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It’s tick season - How to avoid Lyme’s disease and other tick illnesses

Ticks are most active during warmer months—especially in Virginia, which ranks among the top 10 states for tick-borne disease cases with 6,000+ recorded, according to the Centers for Disease Control and Prevention.

Bites from the small, bloodsucking arachnids can infect humans with illnesses such as Lyme disease, which accounts for more than 80 percent of tick-borne illnesses. Tick-borne diseases also can vary by region, with more than 17 human diseases known to be caused by at least nine kinds of ticks nationally, the CDC reports.

Spending time outside walking your dog, camping, gardening or hunting can put you in close contact with ticks, and many people encounter ticks in their own yards or neighborhoods.

Showering within two hours of coming indoors has been shown to reduce the risk of getting Lyme disease and may be effective in reducing the risk of other tick-borne diseases.

The CDC also recommends checking under arms, in and around ears, inside navel, back of knees, in and around hair, between legs and around the waist for any unwanted visitors.

For extra protection, treating clothing and gear with products containing 0.5% permethrin or purchasing permethrin-treated clothing can help ward off ticks.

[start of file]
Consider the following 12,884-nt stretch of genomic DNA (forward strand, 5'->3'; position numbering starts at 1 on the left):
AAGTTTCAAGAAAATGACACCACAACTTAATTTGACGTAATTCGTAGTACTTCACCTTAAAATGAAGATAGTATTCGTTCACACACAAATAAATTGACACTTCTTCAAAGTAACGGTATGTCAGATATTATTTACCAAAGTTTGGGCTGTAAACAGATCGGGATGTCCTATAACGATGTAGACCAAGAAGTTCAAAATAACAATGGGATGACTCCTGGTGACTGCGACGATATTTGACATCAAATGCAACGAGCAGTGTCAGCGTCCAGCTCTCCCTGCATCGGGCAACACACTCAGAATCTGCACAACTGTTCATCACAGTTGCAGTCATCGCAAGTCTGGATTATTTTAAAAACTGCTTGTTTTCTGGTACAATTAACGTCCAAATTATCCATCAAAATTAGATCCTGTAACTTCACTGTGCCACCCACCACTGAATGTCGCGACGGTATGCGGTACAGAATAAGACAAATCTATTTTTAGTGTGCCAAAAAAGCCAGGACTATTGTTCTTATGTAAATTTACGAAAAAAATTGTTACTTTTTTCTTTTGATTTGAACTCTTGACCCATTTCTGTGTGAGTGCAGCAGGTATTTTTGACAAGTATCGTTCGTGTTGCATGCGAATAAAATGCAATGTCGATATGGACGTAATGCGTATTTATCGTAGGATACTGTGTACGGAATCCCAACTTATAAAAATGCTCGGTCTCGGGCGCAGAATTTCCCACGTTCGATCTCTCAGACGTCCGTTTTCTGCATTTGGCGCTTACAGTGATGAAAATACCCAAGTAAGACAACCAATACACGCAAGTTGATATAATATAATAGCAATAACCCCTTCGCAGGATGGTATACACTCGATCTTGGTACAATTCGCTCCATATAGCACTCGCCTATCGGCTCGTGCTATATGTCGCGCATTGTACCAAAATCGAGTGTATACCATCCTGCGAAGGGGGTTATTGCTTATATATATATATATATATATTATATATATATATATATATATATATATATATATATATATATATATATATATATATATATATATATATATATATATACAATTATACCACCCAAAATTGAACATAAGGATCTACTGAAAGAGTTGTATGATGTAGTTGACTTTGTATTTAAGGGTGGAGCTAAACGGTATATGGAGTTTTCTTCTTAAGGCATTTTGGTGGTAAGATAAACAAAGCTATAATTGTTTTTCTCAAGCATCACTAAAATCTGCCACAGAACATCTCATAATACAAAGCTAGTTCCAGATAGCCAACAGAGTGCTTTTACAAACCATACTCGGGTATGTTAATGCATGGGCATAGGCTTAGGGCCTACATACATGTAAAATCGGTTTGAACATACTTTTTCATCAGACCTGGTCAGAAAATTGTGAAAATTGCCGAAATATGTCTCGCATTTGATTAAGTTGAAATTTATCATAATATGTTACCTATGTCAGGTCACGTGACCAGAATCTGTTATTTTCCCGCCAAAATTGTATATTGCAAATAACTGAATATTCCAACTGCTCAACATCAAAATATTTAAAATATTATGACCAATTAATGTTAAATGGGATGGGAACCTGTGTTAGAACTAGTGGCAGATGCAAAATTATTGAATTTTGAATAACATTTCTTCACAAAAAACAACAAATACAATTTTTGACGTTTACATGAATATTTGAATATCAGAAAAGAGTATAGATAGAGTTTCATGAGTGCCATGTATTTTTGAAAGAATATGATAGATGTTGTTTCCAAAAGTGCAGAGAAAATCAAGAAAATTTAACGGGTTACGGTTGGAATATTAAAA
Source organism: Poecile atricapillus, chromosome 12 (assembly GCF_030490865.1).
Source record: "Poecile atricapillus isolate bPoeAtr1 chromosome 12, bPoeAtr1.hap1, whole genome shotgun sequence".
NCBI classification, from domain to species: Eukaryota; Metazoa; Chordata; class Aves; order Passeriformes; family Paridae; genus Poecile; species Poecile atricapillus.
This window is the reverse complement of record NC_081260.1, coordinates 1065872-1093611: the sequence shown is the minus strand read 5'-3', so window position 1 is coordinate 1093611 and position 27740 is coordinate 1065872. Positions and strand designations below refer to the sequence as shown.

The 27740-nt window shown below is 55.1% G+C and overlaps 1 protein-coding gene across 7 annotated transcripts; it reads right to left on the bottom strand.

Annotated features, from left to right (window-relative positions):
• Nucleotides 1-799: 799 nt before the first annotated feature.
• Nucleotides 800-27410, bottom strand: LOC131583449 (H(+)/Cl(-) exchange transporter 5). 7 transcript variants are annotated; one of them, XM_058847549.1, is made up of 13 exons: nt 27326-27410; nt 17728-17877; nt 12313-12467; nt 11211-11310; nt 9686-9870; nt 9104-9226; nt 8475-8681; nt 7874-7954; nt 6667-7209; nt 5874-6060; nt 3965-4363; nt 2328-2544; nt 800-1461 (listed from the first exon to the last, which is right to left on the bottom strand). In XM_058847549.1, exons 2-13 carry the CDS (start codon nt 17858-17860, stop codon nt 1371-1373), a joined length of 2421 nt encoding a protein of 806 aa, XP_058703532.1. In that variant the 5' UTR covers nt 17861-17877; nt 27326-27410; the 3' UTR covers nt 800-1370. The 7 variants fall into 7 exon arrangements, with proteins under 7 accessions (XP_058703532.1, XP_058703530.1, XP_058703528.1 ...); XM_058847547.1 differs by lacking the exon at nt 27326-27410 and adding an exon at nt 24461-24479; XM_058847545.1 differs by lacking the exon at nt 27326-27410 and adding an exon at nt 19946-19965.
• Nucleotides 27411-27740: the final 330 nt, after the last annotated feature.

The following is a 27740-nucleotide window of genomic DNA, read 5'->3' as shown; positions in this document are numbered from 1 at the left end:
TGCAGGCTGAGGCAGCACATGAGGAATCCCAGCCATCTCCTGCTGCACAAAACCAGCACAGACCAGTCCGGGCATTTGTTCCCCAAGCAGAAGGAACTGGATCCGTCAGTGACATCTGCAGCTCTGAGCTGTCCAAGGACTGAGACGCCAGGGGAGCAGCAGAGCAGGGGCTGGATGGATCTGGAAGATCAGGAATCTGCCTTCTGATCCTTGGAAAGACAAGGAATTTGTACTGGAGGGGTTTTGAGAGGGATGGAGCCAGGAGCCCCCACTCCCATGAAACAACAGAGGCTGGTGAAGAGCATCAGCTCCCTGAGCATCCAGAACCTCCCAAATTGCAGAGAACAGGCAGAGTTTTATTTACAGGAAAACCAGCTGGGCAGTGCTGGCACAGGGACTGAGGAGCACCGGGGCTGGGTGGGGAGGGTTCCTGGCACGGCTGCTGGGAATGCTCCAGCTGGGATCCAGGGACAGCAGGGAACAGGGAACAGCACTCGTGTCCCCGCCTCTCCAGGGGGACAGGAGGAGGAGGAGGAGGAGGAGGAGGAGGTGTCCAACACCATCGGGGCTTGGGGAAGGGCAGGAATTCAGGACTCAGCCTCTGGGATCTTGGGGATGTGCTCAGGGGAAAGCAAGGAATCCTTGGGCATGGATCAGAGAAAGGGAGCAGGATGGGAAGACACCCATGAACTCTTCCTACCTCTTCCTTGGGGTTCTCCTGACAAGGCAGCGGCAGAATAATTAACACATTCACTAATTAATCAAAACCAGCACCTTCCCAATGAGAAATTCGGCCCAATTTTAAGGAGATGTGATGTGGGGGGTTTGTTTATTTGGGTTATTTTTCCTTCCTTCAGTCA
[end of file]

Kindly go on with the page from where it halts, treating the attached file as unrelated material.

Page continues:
Find an insect repellent best suited for you using the U.S. Environmental Protection Agency’s registered repellent search tool at

The CDC suggests familiarizing yourself with where to expect ticks before stepping outside.

Avoid woody and brushy areas with high grass and leaf litter, and walk in the center of trails.

While ticks can’t fly or jump, they can detect heat, breath and other signals from warm creatures. To find meals, they typically cling to the tops of grass blades or leaves with their back legs and hitch a ride on people’s apparel.

Check clothing for ticks upon entering the household, and use tweezers to immediately remove any that are found. Tumble dry clothes in a dryer on high heat for 10 minutes to kill clinging ticks, or longer if the clothes are damp. If washing clothing first, use hot water—cold and medium temperature water will not kill ticks.

Ticks also can ride into homes on pets or objects and attach to a person later, so carefully examine pets, coats and daypacks.

For more tips on avoiding ticks, visit

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